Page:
A colleague recently commented that it’s the people you’re with, rather than the activity you’re engaged in, that’s important. This statement came back to me yesterday whilst I was spending the day with friends at Old Trafford.
Now Cricket isn’t a sport I particularly enjoy and you certainly wouldn’t find me camped out in front of the TV for a 5-day test match. Even for a 1-day international, I would do no more than clock the score in passing.
Nevertheless, I went with friends to watch England pay India in the first day of their third test match and was pleasantly surprised by how much fun it was. The fact that England bowled out India for 152, with two hours still to play was a bonus and meant we saw them perform with bat and ball.
By far the most enjoyable aspect of the day was spending that time in great company, with good conversation as well as plenty of banter between the fans. Sat right behind the boundary (another bonus) we had a group of supporters next to us who, having draped the Indian flag over the barrier, were vociferous in support of their national team.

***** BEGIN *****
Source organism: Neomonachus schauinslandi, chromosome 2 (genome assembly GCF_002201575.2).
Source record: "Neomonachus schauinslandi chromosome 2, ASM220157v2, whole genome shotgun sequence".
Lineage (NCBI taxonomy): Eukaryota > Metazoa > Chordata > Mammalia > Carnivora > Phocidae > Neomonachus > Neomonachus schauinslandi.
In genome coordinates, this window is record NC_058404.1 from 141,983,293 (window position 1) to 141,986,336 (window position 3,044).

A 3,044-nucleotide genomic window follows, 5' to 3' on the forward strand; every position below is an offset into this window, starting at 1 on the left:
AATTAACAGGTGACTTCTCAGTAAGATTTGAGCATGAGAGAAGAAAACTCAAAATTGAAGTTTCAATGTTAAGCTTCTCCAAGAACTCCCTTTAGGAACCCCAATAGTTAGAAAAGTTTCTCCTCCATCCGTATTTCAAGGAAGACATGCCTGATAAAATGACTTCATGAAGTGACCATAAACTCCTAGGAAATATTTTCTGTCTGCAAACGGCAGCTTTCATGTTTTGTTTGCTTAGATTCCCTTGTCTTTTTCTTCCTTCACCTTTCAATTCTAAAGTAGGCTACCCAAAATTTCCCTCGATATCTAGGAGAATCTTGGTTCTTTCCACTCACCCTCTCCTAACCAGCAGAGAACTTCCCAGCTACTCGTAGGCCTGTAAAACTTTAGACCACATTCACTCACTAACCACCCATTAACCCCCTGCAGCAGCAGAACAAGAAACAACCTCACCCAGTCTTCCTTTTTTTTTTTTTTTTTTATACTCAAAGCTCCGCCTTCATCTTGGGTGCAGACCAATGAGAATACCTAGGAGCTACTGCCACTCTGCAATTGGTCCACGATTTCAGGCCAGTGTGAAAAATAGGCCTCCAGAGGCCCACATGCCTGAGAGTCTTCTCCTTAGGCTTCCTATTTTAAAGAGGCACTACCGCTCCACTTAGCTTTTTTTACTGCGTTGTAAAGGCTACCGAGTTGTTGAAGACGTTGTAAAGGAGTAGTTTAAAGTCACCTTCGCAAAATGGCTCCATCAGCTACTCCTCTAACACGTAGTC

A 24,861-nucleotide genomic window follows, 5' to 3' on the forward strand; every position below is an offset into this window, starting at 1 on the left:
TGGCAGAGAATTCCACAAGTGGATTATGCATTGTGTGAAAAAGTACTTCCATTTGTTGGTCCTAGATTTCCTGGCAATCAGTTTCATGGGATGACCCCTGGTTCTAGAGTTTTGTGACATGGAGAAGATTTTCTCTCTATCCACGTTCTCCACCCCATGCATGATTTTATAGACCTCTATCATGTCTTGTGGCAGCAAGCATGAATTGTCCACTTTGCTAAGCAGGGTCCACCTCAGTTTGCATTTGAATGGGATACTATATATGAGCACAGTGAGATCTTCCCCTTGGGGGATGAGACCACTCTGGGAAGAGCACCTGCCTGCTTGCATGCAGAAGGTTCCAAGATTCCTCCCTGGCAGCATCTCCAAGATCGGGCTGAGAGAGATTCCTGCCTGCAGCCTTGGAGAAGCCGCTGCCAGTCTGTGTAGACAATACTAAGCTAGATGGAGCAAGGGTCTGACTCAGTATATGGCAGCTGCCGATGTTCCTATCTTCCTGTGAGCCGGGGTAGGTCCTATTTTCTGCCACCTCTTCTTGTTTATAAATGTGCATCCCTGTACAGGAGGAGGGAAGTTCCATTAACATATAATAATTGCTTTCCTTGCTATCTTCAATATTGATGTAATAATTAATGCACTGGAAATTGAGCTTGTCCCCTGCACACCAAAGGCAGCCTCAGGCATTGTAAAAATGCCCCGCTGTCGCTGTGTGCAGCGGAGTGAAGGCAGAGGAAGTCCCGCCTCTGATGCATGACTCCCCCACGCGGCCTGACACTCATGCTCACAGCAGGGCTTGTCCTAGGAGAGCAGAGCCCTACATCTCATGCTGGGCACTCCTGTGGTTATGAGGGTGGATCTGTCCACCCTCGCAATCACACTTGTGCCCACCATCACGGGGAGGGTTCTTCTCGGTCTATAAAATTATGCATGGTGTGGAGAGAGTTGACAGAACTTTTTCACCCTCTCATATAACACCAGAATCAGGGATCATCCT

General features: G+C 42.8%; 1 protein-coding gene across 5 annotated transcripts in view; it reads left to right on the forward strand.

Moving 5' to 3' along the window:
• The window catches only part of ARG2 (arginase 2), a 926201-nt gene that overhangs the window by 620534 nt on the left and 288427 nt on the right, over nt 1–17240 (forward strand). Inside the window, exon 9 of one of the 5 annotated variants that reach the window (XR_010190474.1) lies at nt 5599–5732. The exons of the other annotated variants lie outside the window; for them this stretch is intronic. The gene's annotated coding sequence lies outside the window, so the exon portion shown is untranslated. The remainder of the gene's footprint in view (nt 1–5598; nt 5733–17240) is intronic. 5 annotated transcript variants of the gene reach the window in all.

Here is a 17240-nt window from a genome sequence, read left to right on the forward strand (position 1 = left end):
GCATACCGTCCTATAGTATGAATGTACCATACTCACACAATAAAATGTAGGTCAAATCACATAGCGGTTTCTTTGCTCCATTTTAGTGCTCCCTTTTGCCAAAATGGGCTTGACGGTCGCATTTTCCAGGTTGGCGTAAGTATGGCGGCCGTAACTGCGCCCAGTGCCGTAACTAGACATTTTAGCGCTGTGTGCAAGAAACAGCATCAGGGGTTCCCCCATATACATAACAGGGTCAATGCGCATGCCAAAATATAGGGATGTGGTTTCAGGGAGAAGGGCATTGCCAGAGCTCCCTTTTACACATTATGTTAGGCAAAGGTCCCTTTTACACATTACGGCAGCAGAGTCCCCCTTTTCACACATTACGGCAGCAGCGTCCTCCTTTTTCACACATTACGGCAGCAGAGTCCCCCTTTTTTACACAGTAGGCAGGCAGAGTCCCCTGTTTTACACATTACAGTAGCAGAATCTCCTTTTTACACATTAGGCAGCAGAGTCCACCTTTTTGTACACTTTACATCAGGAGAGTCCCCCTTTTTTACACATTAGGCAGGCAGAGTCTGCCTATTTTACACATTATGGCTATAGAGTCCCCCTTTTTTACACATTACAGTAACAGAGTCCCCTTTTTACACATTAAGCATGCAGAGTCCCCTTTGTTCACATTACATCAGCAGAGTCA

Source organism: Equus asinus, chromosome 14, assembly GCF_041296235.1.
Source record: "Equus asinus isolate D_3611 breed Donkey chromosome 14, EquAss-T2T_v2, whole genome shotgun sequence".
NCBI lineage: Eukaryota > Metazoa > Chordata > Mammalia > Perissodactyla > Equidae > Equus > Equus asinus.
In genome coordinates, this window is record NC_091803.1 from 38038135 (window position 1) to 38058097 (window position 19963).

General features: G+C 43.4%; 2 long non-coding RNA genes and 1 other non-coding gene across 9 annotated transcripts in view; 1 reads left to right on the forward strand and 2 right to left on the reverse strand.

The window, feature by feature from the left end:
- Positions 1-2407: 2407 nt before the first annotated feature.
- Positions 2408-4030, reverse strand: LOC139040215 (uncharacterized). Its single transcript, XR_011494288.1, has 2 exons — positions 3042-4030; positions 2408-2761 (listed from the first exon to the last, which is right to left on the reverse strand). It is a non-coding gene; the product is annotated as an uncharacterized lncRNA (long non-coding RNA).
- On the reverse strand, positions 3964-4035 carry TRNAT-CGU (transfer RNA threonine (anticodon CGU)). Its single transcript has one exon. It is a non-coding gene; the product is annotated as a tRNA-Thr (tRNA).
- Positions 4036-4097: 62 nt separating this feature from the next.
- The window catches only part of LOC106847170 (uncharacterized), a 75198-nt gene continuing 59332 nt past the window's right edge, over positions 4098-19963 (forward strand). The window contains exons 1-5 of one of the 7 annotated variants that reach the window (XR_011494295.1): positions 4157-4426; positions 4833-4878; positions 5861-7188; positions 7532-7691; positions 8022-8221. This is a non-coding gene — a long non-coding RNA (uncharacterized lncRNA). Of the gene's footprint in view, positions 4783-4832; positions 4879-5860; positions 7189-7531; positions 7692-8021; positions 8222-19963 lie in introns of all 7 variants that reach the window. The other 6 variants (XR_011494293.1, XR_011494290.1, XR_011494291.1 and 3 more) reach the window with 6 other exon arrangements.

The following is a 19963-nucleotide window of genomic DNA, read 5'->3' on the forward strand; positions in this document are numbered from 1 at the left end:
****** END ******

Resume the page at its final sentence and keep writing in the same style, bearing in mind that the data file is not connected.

Considering the number of England fans surrounding them I did wonder whether that was a sensible thing to do. And yet it would appear that Cricket is one of a minority of sports where, supporters of opposing teams can sit together quite amicably. In fact, that healthy banter added to the fun of the day.
There are plenty of experiences I’ve enjoyed that I’m unlikely to repeat; not least because there are so many other new ones waiting to be had. Whilst test cricket may have been a one-time event for me, it provided the backdrop for something far more valuable.
It enabled me to enjoy some prolonged downtime in the company of my friends; quality time that allows us to deepen those relationships. Maybe that’s why so many people ‘do business’ on the golf course?!
What opportunities do you create to build on relationships, both at home and at work?